Published November 30, 2012 - 9:25amNEW: Follow on facebook -
Mark Richt is one of the most fascinating individuals in college football. He’s concluding his 12th season as the head coach of the Georgia Bulldogs. Like you’d expect over a 12 year tenure, he’s had his ups and downs.
Saturday represents one of the biggest opportunities of Coach Richt’s career. He leads a very talented team, possibly the most complete team he’s had during his time at Georgia, against the Crimson Tide for the SEC Championship and a spot in the BCS Championship against Notre Dame.
While the media and fans feel the pressure of this moment for Richt, I’m not so certain Richt himself feels the pressure.
Listening to Kirk Herbstreit on the Paul Finebaum show the other night, they were talking about Richt. They were saying the difference between him and Saban is that Saban absolutely hates to lose. Richt, of course, doesn’t like losing, but if Georgia loses, life still goes on. While few likely know Richt’s true emotional state after a football game, Richt’s consistent laid back personality and demeanor indeed give that impression.
We all know that there’s more to Richt than just football. His faith is well documented. He is a big family man with two biological children and two children he and his wife adopted from the Ukraine. It’s the complete picture of Richt that usually leads most fans to first mention that Richt is a great guy. You rarely hear Richt first described as a great coach.
On the same Finebaum segment, Herbstreit mentioned that Georgia has been at their best recently when they actually move outside that laid back Richt-driven demeanor. Most notably, it was when Georgia safety Shawn Williams called out his defense in public – calling them ‘soft’ – when Georgia came out with a passion against Florida and got the key win of the season to give them the ability to play for the SEC Championship.
Perhaps one of the most memorable instances of this was the 2007 Florida game when Richt instructed his offense to celebrate their first touchdown until they received a penalty. The entire team ran onto the field and the penalty was granted. Of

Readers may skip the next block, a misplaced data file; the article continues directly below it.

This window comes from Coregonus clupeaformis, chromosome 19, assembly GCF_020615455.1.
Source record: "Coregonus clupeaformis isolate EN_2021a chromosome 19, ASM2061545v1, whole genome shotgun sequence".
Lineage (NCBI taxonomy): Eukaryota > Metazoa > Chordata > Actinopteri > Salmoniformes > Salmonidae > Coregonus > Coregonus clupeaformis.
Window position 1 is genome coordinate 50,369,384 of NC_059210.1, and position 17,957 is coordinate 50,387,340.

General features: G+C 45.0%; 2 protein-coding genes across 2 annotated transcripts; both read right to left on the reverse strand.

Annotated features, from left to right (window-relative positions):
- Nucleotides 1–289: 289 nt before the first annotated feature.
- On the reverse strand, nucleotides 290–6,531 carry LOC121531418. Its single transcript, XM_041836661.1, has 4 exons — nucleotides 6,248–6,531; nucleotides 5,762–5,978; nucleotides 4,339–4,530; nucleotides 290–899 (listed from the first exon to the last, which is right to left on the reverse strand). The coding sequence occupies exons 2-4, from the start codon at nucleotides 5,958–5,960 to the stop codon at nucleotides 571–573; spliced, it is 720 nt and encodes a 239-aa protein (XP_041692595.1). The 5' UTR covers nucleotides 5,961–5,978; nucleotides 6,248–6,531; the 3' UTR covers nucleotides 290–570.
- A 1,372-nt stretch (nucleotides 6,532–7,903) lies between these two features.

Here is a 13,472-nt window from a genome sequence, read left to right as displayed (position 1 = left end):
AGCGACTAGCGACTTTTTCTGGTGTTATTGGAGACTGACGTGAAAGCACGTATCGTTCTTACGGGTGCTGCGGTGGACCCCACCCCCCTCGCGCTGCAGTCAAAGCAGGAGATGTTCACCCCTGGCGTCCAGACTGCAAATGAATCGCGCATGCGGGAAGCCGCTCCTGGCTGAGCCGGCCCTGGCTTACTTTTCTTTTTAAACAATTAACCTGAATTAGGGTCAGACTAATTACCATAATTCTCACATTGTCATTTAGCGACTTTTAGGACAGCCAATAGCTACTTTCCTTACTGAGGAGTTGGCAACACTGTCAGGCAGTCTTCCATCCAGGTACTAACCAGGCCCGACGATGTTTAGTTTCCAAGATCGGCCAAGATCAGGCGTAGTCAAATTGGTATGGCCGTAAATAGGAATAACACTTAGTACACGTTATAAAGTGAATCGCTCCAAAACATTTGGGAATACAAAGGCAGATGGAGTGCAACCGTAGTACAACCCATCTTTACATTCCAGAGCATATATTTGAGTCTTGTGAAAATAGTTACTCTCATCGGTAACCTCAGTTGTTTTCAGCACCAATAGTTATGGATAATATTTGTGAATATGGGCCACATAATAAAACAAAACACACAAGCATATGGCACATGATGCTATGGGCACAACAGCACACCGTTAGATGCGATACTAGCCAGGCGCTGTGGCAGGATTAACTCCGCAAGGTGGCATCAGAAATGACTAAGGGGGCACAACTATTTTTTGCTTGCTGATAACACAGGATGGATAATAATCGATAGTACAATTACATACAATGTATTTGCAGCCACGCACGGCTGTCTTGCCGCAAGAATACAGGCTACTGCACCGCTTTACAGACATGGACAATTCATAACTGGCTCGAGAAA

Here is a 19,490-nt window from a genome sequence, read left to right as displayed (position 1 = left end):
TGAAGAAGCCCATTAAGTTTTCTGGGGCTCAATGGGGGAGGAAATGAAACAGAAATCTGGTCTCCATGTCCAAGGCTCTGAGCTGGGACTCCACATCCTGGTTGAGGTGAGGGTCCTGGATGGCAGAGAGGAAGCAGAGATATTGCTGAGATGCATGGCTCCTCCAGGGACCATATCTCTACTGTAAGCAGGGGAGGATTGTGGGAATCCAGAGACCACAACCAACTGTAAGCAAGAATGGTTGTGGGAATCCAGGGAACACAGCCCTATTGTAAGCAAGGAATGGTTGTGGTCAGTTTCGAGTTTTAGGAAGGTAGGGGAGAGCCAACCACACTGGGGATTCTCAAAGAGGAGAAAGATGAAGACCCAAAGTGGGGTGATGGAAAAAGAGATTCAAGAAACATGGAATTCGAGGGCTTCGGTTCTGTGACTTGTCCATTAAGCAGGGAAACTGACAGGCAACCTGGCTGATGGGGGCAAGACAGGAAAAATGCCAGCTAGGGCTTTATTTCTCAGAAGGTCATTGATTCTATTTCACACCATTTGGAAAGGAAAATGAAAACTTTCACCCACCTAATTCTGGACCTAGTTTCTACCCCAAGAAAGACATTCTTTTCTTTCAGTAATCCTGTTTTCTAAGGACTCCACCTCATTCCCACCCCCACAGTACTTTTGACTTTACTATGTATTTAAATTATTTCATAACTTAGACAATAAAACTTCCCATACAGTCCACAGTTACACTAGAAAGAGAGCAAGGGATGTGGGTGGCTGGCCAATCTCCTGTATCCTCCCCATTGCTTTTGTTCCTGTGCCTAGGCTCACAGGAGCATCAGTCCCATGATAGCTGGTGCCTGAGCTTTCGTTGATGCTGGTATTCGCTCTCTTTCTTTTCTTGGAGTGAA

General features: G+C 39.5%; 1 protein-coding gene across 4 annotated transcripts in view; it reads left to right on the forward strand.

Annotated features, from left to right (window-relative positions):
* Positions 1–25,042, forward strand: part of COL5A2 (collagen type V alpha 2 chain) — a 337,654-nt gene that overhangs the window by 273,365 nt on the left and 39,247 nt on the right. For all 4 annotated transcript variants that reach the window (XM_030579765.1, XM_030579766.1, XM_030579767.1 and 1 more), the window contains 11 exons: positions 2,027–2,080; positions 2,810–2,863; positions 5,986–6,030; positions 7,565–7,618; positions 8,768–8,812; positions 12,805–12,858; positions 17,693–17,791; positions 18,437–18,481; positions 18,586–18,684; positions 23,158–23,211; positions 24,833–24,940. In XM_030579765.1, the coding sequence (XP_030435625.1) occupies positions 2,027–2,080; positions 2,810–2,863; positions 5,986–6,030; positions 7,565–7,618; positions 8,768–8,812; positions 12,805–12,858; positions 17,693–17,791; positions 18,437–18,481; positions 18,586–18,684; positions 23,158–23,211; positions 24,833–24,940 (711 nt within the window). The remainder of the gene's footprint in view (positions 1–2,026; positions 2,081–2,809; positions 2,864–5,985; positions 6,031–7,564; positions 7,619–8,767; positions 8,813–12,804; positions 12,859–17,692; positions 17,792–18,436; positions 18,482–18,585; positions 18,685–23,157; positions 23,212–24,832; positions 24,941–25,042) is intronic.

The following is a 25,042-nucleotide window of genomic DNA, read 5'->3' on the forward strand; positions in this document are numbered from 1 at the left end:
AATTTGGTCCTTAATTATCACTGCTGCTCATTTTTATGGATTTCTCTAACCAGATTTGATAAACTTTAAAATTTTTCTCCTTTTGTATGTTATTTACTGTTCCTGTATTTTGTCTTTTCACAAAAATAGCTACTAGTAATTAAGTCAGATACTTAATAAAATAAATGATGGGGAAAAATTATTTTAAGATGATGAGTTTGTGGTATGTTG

Will there be a moment against Alabama where Georgia finds that spark? We’ll have to see.
Richt is absolutely respected for the man he is in Athens, but Georgia fans are ready for a championship. Georgia fans are ready to talk about Richt as not just a great guy but also a great football coach.
We here at SDS have been throwing around the saying that this game is a potential career defining game for Richt. Beating the team most consider to be the top team in the league right now to win the SEC. Following it up with a real shot at beating Notre Dame for a national title. Georgia has been waiting for this. The perception of Richt’s career can absolutely change based on what happens this weekend and also in January.
We try to convince ourselves that this is Richt’s biggest moment of his life in an attempt to try to will him to another level of urgency. But the reality is that Richt most assuredly does not view Saturday as the biggest moment of his life. Maybe not even the biggest moment of his career.
If you read through Coach Richt’s testimony, he ends it with how he is thankful to “live my life with peace.”
Richt is a good football coach. He might not be as intense or even as good of a coach as Nick Saban (few are), but Richt will prepare his team well for Saturday. Herbstreit was right, though. If Georgia loses, he won’t be devastated. Richt has said it himself that he lives with peace – peace that isn’t dictated by what happens on the football field.
While maybe a vocal minority of Georgia fans have a problem with this, most Georgia fans are thankful for the man leading the Dawgs in Atlanta on Saturday. The few vocal fans who don’t like Richt’s point of view towards football and towards life perhaps should read Richt’s testimony and reconsider the importance of football in the grand scheme of life.
Photo Credit: Dale Zanine-US PRESSWIRE